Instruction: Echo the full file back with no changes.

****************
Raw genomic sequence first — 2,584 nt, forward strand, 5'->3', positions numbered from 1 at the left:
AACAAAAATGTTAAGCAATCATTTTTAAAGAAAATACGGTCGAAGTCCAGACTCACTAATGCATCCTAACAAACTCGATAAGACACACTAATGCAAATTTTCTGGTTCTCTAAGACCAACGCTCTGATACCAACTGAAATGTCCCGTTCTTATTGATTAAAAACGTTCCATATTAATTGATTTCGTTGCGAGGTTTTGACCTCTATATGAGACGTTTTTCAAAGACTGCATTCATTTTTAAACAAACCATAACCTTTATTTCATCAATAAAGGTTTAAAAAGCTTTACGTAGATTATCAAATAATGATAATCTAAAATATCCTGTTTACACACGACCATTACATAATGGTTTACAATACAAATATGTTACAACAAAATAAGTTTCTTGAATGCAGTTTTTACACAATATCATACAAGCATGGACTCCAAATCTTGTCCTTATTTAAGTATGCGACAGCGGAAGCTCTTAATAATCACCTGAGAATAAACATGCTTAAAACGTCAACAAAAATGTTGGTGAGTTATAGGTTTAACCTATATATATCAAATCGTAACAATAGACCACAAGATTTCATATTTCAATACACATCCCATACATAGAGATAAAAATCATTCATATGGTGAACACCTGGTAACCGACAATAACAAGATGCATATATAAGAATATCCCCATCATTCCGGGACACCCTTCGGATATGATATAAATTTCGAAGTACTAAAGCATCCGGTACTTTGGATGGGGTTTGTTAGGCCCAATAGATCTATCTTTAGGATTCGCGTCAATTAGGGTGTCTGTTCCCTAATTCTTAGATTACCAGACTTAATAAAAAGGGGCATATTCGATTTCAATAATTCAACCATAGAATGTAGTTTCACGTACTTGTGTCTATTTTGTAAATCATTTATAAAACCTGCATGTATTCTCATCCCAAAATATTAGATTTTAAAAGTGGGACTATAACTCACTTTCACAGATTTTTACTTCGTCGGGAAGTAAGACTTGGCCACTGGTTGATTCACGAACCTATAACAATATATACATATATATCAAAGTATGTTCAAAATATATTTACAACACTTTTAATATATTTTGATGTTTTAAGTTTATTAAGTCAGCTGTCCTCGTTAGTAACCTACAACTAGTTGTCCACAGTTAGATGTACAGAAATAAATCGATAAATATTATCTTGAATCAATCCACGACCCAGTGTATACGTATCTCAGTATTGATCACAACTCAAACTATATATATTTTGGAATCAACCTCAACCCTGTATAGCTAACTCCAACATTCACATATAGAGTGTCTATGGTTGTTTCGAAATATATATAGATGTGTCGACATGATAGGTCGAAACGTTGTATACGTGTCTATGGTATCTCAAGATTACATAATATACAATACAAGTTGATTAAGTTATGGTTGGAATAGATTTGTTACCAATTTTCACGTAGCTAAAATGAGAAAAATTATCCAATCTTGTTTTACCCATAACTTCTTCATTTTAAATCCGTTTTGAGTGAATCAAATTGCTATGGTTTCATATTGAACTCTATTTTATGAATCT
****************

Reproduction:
Raw genomic sequence first — 2,584 nt, forward strand, 5'->3', positions numbered from 1 at the left:
AACAAAAATGTTAAGCAATCATTTTTAAAGAAAATACGGTCGAAGTCCAGACTCACTAATGCATCCTAACAAACTCGATAAGACACACTAATGCAAATTTTCTGGTTCTCTAAGACCAACGCTCTGATACCAACTGAAATGTCCCGTTCTTATTGATTAAAAACGTTCCATATTAATTGATTTCGTTGCGAGGTTTTGACCTCTATATGAGACGTTTTTCAAAGACTGCATTCATTTTTAAACAAACCATAACCTTTATTTCATCAATAAAGGTTTAAAAAGCTTTACGTAGATTATCAAATAATGATAATCTAAAATATCCTGTTTACACACGACCATTACATAATGGTTTACAATACAAATATGTTACAACAAAATAAGTTTCTTGAATGCAGTTTTTACACAATATCATACAAGCATGGACTCCAAATCTTGTCCTTATTTAAGTATGCGACAGCGGAAGCTCTTAATAATCACCTGAGAATAAACATGCTTAAAACGTCAACAAAAATGTTGGTGAGTTATAGGTTTAACCTATATATATCAAATCGTAACAATAGACCACAAGATTTCATATTTCAATACACATCCCATACATAGAGATAAAAATCATTCATATGGTGAACACCTGGTAACCGACAATAACAAGATGCATATATAAGAATATCCCCATCATTCCGGGACACCCTTCGGATATGATATAAATTTCGAAGTACTAAAGCATCCGGTACTTTGGATGGGGTTTGTTAGGCCCAATAGATCTATCTTTAGGATTCGCGTCAATTAGGGTGTCTGTTCCCTAATTCTTAGATTACCAGACTTAATAAAAAGGGGCATATTCGATTTCAATAATTCAACCATAGAATGTAGTTTCACGTACTTGTGTCTATTTTGTAAATCATTTATAAAACCTGCATGTATTCTCATCCCAAAATATTAGATTTTAAAAGTGGGACTATAACTCACTTTCACAGATTTTTACTTCGTCGGGAAGTAAGACTTGGCCACTGGTTGATTCACGAACCTATAACAATATATACATATATATCAAAGTATGTTCAAAATATATTTACAACACTTTTAATATATTTTGATGTTTTAAGTTTATTAAGTCAGCTGTCCTCGTTAGTAACCTACAACTAGTTGTCCACAGTTAGATGTACAGAAATAAATCGATAAATATTATCTTGAATCAATCCACGACCCAGTGTATACGTATCTCAGTATTGATCACAACTCAAACTATATATATTTTGGAATCAACCTCAACCCTGTATAGCTAACTCCAACATTCACATATAGAGTGTCTATGGTTGTTTCGAAATATATATAGATGTGTCGACATGATAGGTCGAAACGTTGTATACGTGTCTATGGTATCTCAAGATTACATAATATACAATACAAGTTGATTAAGTTATGGTTGGAATAGATTTGTTACCAATTTTCACGTAGCTAAAATGAGAAAAATTATCCAATCTTGTTTTACCCATAACTTCTTCATTTTAAATCCGTTTTGAGTGAATCAAATTGCTATGGTTTCATATTGAACTCTATTTTATGAATCT